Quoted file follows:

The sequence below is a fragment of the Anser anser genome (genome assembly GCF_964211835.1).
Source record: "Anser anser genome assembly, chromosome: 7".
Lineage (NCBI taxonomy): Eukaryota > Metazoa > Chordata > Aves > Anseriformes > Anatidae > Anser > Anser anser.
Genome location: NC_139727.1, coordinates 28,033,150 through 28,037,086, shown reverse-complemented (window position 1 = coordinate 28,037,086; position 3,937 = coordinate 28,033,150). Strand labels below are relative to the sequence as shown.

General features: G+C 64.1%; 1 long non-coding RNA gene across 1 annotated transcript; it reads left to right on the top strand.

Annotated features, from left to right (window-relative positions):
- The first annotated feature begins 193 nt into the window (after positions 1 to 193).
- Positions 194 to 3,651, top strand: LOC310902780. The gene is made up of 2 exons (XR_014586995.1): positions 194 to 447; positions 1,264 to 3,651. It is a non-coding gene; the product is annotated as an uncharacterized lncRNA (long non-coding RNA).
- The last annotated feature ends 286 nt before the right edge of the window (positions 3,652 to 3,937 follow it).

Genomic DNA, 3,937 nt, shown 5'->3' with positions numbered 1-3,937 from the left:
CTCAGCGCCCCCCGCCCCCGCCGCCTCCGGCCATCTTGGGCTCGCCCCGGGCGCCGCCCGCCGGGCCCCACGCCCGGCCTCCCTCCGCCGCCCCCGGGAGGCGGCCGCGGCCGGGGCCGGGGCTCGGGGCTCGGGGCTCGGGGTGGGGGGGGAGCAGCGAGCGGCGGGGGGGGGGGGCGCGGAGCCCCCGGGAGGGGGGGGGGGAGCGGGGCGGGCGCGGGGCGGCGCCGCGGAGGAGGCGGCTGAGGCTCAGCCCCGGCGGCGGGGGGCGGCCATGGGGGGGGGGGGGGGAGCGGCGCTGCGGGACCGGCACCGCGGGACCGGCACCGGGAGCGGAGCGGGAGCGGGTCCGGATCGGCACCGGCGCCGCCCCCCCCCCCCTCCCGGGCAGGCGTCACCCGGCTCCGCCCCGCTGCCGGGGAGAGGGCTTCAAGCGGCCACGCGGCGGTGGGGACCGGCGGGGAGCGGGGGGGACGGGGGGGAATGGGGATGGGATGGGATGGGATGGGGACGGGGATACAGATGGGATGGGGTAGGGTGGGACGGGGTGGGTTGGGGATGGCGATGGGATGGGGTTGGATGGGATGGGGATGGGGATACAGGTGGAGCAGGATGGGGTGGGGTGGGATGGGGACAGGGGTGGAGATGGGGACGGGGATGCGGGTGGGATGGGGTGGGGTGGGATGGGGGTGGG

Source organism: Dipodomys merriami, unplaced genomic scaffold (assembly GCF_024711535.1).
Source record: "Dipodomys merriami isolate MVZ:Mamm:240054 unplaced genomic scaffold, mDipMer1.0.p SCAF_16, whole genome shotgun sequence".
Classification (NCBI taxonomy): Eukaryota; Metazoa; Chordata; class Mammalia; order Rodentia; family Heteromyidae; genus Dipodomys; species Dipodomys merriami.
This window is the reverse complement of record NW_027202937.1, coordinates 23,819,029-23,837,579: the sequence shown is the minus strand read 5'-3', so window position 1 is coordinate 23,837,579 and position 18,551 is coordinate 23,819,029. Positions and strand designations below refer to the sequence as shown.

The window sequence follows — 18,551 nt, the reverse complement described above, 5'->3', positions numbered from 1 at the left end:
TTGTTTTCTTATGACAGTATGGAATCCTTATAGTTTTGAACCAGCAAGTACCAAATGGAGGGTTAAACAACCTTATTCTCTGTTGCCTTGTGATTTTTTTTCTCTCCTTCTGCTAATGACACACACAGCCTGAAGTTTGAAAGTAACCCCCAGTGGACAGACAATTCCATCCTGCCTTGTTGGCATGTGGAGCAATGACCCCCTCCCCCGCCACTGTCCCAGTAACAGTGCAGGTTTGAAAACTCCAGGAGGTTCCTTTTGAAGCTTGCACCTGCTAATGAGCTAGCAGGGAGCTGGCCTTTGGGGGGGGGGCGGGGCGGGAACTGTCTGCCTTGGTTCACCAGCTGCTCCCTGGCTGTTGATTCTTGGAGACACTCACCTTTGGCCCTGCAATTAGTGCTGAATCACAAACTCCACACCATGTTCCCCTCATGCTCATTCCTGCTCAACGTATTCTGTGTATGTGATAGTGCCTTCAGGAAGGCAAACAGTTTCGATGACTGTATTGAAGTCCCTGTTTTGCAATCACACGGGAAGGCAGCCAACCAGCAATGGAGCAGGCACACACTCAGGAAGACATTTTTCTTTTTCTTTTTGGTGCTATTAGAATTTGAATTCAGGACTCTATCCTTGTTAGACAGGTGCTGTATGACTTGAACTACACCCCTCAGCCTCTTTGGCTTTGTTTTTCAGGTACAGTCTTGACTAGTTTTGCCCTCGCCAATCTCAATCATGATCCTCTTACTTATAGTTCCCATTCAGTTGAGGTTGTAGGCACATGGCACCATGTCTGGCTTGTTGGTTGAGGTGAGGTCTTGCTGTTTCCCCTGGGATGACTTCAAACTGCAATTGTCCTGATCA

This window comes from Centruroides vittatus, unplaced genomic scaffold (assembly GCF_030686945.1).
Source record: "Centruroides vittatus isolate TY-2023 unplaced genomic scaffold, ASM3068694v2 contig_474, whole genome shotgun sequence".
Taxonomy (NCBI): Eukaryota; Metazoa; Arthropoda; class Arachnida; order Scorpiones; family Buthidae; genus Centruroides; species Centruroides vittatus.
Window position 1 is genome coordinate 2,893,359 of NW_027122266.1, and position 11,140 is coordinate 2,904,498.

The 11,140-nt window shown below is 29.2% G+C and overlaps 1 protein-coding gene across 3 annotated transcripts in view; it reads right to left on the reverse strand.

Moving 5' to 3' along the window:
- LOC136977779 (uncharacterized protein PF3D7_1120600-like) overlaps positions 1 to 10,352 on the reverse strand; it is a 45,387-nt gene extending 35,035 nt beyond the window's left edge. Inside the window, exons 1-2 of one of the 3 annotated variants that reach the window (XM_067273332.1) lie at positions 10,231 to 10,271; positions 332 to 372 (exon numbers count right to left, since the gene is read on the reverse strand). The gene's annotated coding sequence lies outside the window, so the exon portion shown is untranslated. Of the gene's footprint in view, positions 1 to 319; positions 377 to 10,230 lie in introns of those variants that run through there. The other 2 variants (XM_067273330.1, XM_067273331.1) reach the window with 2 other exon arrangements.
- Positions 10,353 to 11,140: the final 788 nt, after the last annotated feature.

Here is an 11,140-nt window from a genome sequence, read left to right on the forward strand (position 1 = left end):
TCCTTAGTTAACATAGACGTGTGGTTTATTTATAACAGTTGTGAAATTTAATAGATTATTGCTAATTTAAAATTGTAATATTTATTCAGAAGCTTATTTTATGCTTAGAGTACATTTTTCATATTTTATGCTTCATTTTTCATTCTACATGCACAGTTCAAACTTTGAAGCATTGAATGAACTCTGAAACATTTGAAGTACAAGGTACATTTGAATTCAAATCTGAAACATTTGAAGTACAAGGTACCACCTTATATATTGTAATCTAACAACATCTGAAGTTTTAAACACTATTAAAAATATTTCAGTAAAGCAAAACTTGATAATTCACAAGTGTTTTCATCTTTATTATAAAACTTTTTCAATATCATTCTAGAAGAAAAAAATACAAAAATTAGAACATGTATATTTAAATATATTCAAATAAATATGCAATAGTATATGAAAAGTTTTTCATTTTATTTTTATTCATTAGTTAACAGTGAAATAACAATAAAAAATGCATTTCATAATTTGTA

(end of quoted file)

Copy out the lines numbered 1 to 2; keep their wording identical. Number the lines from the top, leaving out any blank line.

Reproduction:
The sequence below is a fragment of the Anser anser genome (genome assembly GCF_964211835.1).
Source record: "Anser anser genome assembly, chromosome: 7".